Nesirky was asked if the UN considers Crimea under occupation. He replied that UN envoy Robert Serry felt a certain presence there. One wag - this one - asked, poltergeist?

   Pressed, Nesirky referred the press to Serry's interview with "Wolf Blitzer on CNN." To some it seemed, while the UN said Serry would have no press availability today, the UN was proud to get Serry - on CNN.

  Inner City Press asked Nesirky to confirm Serry's quotes to UAA, that he probably wouldn't go back to Crimea and would leave Ukraine on Saturday. Nesirky said he'd check. The UN's Jan Eliasson is slated to brief the Security Council by video at 2:30, in a meeting Inner City Press, as early at 7 am, was told was requested by the UK. We'll be there.

   It was before 8 am in Washington on March 6 when the White House announced an

"Executive Order that authorizes sanctions on individuals and entities responsible for activities undermining democratic processes or institutions in Ukraine; threatening the peace, security, stability, sovereignty, or territorial integrity of Ukraine; contributing to the misappropriation of state assets of Ukraine; or purporting to assert governmental authority over any part of Ukraine without authorization from the Ukrainian government in Kyiv."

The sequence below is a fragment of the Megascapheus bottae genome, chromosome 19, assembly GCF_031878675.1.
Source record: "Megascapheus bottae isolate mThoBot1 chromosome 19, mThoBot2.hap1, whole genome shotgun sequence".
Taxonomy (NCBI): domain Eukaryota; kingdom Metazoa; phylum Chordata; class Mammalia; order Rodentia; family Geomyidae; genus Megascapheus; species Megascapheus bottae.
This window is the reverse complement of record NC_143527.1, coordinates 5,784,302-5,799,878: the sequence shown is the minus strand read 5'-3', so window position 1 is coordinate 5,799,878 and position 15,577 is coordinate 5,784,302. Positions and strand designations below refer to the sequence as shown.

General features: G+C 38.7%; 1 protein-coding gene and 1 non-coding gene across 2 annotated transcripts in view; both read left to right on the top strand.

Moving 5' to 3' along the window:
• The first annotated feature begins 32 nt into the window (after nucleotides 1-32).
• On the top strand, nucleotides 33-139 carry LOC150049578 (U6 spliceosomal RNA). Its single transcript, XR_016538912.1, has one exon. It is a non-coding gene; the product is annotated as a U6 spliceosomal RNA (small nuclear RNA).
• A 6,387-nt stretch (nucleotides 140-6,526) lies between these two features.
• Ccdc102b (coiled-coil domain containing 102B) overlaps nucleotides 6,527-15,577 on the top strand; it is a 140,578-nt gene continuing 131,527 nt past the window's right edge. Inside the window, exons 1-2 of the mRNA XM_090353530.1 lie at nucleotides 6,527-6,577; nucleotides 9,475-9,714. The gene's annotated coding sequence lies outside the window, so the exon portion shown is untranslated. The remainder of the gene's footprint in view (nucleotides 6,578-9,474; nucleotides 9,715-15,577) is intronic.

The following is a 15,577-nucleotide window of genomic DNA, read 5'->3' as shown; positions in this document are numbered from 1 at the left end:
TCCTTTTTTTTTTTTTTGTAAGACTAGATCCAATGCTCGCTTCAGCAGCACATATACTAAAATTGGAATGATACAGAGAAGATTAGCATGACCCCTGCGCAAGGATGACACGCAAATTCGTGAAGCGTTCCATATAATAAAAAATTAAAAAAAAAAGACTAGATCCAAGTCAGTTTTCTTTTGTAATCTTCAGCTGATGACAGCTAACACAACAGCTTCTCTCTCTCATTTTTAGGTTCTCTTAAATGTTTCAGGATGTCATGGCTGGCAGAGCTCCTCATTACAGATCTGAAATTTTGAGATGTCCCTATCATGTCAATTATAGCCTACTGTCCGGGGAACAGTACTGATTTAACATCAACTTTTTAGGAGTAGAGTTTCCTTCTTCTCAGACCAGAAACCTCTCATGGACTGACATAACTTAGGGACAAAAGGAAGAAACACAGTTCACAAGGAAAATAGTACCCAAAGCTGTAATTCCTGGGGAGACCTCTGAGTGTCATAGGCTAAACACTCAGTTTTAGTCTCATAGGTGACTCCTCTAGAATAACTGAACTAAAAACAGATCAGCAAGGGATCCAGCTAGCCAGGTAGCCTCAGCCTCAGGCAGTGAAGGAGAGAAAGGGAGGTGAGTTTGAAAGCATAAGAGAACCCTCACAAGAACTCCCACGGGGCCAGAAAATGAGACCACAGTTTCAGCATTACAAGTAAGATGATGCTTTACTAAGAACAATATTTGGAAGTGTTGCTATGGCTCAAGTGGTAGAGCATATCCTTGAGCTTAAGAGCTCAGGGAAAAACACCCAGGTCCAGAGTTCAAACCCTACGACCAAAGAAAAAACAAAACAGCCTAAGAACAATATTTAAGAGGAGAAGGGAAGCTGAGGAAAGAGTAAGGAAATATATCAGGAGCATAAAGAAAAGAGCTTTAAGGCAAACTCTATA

How this last criterion would have applied, say, to South Sudan or Kosovo is not clear. The White House held a background call at 8:30 am, on which a Senior Administration Official said they can also target "derivatives" - those providing material support. Another added the "OSCE team is on the ground" (see below).

  Meanwhile the UN on the morning of March 6 announced that while its envoy Robert Serry, threatened in Crimea the day before, will be in Kyiv, but no press availabilities.

  On March 5, the Organization for Security and Co-operation in Europe announced it is sending 40 unarmed military personnel to Ukraine, from twenty one countries.